In fact, setting for example and , we have that

and

Hence, using the fact that the existence of a saddle-point guarantee that , we have

Plugging this guarantee back in the regret of each algorithm, we have that their regret is bounded and independent of . From (5), we also have that and converge 0. Hence, the algorithms are getting more and more stable over time, even if they use constant regularizers.

**Version with Optimistic OMD** The *exact* same reasoning holds for Optimistic OMD, because the key terms of its regret bound are exactly the same of the one of Optimistic FTRL. To better show this fact, we also instantiate the Optimistic OMD with stepsizes equal to and for -player and -player respectively. Following the same reasoning above and the regret bound of Optimistic OMD, we obtain the following theorem.

Theorem 2.With the notation in Algorithm 1, let convex in the first argument and concave in the second, satisfying assumptions (1)–(4). For a fixed , let and . Let be -strongly convex w.r.t. and be -strongly convex w.r.t. . Assume and non-empty. Then, we have

for any and .

Example 1.Consider the bilinear saddle-point problem

In this case, we have that , , , , and where is the operator norm of the matrix . The specific shape of the operator norm depends on the norms we use on and . For example, we choose the Euclidean norm on both and , the operator norm of is the largest singular value of . On the other hand, if and as in the two-person zero-sum games, then the operator norm of a matrix is the maximum absolute value of the entries of .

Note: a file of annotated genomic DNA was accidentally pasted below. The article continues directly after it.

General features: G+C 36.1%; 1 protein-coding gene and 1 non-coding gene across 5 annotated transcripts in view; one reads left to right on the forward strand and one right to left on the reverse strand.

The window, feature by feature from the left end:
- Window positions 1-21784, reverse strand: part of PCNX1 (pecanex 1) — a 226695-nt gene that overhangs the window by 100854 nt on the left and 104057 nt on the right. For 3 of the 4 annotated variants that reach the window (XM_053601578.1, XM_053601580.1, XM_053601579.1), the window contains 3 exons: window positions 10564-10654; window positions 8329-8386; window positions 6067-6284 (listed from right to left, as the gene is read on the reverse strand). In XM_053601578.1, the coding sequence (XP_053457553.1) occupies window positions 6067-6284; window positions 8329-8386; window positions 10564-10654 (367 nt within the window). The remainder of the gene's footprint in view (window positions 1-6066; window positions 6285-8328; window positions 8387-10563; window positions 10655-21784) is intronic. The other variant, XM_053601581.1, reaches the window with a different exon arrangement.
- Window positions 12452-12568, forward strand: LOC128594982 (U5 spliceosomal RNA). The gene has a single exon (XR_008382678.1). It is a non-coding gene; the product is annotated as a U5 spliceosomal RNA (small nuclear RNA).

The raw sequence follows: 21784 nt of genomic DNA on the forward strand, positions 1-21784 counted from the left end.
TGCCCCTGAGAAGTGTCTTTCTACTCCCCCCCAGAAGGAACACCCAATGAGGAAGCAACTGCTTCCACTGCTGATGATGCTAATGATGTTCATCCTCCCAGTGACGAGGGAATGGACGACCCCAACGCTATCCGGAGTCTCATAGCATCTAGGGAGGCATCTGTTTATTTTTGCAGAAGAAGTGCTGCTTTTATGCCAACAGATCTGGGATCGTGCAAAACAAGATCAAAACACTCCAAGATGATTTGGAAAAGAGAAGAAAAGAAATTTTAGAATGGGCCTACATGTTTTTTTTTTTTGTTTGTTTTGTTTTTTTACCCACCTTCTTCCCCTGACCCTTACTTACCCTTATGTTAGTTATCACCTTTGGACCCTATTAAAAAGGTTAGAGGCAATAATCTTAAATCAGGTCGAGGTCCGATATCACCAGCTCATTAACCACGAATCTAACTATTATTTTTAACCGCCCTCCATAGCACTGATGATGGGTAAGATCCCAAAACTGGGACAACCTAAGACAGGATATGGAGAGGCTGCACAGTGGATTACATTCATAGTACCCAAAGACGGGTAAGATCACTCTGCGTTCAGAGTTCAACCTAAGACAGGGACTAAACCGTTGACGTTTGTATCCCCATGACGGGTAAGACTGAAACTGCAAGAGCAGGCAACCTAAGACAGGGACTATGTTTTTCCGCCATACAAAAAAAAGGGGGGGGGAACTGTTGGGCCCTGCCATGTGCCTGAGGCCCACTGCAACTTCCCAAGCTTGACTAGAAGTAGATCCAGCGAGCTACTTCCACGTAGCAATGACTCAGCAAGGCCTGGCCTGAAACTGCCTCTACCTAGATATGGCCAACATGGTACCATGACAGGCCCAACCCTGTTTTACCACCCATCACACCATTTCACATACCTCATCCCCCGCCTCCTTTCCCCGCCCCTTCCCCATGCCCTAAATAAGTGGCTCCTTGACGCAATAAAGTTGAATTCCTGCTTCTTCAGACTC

**2. Prescient Online Mirror Descent and Be-The-Regularized-Leader **

The above result is interesting from a game-theoretic point of view, because it shows that two player can converge to an equilibrium without any “communication”, if instead we only care about converging to the saddle-point, we can easily do better. In fact, we can use the fact that it is fine if one of the two players “cheats” by looking at the loss at the beginning of each round, making its regret non-positive.

For example, we saw the use of Best Response. However, Best Response only guarantees non-positive regret, while for the optimistic proof above we need some specific negative terms. This is not only an artifact of the proof: Best Response is very unstable and it would ruin the “stabilization loop” we have discussed above. It turns out there is an alternative: Prescient Online Mirror Descent, that predicts in each round with . We can intepret it as a conservative version of Best Response that trade-offs the best response with the distance from its previous prediction.

Theorem 3.Let differentiable in , closed, and strictly convex. Let a non-empty closed convex set. Assume , subdifferentiable in , and , for . Then, , the following inequality holdsMoreover, if is constant, i.e., , we have